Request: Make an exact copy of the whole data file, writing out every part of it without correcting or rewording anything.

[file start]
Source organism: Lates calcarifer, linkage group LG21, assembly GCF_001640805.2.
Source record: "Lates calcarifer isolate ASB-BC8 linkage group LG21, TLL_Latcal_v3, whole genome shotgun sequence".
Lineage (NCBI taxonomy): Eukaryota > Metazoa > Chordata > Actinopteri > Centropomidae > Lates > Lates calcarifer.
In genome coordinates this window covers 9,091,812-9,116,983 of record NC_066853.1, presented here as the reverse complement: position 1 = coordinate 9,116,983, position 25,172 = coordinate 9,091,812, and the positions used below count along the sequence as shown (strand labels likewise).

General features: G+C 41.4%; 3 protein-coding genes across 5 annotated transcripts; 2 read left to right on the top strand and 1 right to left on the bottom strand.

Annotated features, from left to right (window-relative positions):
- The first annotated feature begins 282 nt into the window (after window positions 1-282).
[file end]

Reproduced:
Source organism: Lates calcarifer, linkage group LG21, assembly GCF_001640805.2.
Source record: "Lates calcarifer isolate ASB-BC8 linkage group LG21, TLL_Latcal_v3, whole genome shotgun sequence".
Lineage (NCBI taxonomy): Eukaryota > Metazoa > Chordata > Actinopteri > Centropomidae > Lates > Lates calcarifer.
In genome coordinates this window covers 9,091,812-9,116,983 of record NC_066853.1, presented here as the reverse complement: position 1 = coordinate 9,116,983, position 25,172 = coordinate 9,091,812, and the positions used below count along the sequence as shown (strand labels likewise).

General features: G+C 41.4%; 3 protein-coding genes across 5 annotated transcripts; 2 read left to right on the top strand and 1 right to left on the bottom strand.

Annotated features, from left to right (window-relative positions):
- The first annotated feature begins 282 nt into the window (after window positions 1-282).